But it is not just Darwin’s time in Tierra del Fuego that is drawing renewed interest to the Chilean sub-Antarctic. Since 2006, when Unesco identified part of the Cape Horn as a biosphere reserve, the region’s scientific importance has steadily increased. And on Sunday Chile’s president, Michelle Bachelet, will visit Cape Horn and open a research centre dedicated to highlighting and researching the diversity of mosses and lichens that so struck Darwin in Cape Horn. Ricardo Rozzi, a Chilean ecologist and co-founder of the Omora Ethnobotanical Park, where many of these lichen and fungi can be seen, describes them as the “miniature forests of Cape Horn”. Visitors are encouraged to sweep through the park with a hand lens to better study and understand the role played by these tiny organisms.

Rozzi was also the driving force behind the creation of the Cape Horn Biosphere Reserve and makes an impressive case for saying that this area is among the unique regions on Earth. There is no equivalent land mass between these southerly latitudes anywhere else in the southern hemisphere, nor any equivalent in the north.

“Here is the limit of the forests in the world. The southernmost forested point of New Zealand is in the southern hemisphere at a latitude of close to 47 degrees south. Below that, the only forests in the southern hemisphere are in southwestern South America in the Magellanic sub-Antarctic eco-region, which reaches a latitude of almost 56 degrees south, which consequently has no geographical replica in the world.”

And yet, this region attracts relatively little scientific scrutiny or money when compared to the research on land and species in Europe or North America. An analysis of scientific research across different latitudes in both north and southern hemispheres shows a tiny percentage of work that focuses on this southernmost part of the Earth. That is one of the major reasons for the establishment of the new Cape Horn Biocultural Centre in Puerto Williams (the tiny capital of the Chilean Antarctic province). This centre, to be opened by Bachelet, will dedicate itself to investigating, conserving and managing the unique fauna for the benefit of future generations.

Bachelet’s visit and Rozzi’s determined campaign to recognise the value of the area is starting to bear fruit. A recent expedition organised by Red Alta Dirección of Santiago’s Universidad del Desarrollo attracted leading scientists from the US and the UK. At the core of that trip was highlighting the scientific importance of Cape Horn, and drawing attention to the legacy left by Darwin’s visits.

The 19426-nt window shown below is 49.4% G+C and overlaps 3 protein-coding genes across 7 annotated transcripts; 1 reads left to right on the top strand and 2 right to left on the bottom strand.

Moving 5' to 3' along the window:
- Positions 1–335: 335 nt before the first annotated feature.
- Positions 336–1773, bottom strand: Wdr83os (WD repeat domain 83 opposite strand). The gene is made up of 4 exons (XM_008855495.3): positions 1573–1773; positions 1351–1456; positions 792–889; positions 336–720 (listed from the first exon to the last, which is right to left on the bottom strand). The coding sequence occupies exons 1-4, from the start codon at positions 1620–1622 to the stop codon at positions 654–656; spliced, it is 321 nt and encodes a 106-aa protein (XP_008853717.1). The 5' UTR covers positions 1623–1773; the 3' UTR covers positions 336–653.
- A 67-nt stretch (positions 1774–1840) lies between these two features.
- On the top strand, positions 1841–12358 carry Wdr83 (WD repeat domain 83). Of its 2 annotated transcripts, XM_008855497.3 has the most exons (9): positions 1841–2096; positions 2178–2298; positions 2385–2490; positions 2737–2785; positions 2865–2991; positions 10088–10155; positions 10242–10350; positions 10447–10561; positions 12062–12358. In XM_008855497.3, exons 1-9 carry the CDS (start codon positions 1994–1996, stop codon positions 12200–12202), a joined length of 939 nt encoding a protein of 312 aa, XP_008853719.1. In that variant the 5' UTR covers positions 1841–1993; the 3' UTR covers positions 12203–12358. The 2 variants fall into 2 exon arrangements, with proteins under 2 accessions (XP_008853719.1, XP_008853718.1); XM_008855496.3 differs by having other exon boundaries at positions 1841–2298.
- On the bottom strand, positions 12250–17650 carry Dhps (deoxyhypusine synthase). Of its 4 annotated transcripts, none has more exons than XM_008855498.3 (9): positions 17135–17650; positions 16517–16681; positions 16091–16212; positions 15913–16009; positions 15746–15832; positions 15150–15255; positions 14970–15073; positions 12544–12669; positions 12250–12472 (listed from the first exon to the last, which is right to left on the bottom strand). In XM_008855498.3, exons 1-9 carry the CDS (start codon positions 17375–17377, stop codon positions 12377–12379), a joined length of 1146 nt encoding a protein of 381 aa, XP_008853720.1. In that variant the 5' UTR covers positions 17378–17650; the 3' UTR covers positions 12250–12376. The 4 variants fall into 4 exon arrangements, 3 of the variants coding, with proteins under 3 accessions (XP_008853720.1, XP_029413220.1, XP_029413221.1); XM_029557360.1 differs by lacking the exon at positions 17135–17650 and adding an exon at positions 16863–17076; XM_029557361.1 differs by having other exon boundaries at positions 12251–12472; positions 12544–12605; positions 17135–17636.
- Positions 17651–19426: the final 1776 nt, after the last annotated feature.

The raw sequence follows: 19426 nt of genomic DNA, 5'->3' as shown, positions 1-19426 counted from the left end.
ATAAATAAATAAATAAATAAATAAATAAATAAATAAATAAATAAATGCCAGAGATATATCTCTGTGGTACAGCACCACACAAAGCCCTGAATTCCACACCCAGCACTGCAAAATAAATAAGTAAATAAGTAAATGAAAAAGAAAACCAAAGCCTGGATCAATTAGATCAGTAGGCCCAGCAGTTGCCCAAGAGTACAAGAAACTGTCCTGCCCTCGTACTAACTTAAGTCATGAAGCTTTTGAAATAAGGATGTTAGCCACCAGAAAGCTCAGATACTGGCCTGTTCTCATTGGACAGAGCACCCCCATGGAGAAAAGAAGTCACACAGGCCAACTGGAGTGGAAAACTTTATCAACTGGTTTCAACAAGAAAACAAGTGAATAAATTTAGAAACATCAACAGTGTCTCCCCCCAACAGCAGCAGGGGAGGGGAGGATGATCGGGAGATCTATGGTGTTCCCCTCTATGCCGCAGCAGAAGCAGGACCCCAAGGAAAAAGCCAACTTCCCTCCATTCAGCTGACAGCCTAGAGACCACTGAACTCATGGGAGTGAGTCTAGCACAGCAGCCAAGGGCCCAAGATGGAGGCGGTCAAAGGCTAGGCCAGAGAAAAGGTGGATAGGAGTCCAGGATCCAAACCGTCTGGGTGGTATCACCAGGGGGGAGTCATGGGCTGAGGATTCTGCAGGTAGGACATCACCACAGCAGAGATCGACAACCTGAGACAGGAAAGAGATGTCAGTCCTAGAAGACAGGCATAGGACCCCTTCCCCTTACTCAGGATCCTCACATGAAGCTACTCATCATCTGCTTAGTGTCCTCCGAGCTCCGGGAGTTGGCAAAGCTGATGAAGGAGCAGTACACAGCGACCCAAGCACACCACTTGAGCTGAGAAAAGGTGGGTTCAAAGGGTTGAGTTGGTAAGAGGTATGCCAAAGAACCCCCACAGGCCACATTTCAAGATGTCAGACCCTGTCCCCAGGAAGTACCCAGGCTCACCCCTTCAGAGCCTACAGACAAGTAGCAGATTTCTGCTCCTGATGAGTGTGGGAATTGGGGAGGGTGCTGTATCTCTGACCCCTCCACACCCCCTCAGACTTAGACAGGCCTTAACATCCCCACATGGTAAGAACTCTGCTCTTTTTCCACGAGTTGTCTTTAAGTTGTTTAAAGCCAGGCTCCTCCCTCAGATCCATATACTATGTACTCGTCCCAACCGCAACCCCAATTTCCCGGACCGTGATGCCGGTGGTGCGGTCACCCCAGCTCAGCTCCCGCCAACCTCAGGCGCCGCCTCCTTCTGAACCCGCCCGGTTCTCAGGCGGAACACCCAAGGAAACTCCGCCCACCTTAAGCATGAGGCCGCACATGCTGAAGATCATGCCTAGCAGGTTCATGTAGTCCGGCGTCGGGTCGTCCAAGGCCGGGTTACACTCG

As Rozzi says: “After the second world war, In the Galápagos there has been a rich scientific narrative built on Darwin’s work in the archipelago, developed by individual scientists and the Charles Darwin Research Station there. In contrast, Cape Horn has remained comparatively understudied until the end of the 20th century. But we want to collaborate with the Galápagos Charles Darwin station and expand on Darwin’s legacy in Cape Horn by establishing the Cape Horn Biocultural Centre.” That work starts today.
Mulholland, John. 2015. “Earthquakes, tsunamis and a naked tribe. It’s Chile – and not just the Galápagos – that inspired Darwin”. The Guardian. Posted: January 11, 2015. Available online:

Saturday, February 14, 2015

Secular to Sacred: The Story of the Lacock Cup

The Salisbury Museum in Wiltshire (south England), announces a new temporary exhibition, “Secular to Sacred: The Story of the Lacock Cup”, to run from 31st January until Monday 4th May 2015.

Made in the fifteenth century, the Lacock Cup is a breathtakingly rare masterwork by an unknown silversmith. A solid silver vessel of timeless simplicity, it has a unique history, having been used both as a feasting cup and a holy chalice. Its survival against all odds makes it a poignant English icon of endurance and tenacity.

The cup is on permanent display at the British Museum but during 2015, the Salisbury Museum will be the first of five venues to exhibit the Cup on a Spotlight Tour from the British Museum across England.

Feasting cup for nobleman

Sometime in the 15th century, nearly 1kg of silver bullion was fashioned by a master-craftsman into a feasting cup for a high-ranking nobleman. Gilded at the base and the top of the lid, measuring 35cm high and with a miraculously smooth hammered surface, it is an object of outstanding elegance and simplicity. Unmarked, probably made in London, the cup is of international significance and heart-stopping beauty.

Late Middle Age drinking cups are so rare because most were melted down as fashions changed. This one was gifted to the Church of St Cyriac in the village of Lacock, Wiltshire, immediately after the reformation and served as a sacred communion cup there for over 400 years. Thus it quietly survived the turbulent reformation, when most church silver was confiscated, and avoided the notice of reformers.

In 2013 the cup was acquired by The British Museum and The Wiltshire Museum with support from the National Heritage Memorial Fund, the Art Fund and private donations.

“Salisbury Museum is honoured to be the first of five museums to display the Lacock Cup, to work in partnership with the British Museum and to have the chance to reveal this fascinating and complex story to our visitors,” said Kim Chittick, exhibitions officer.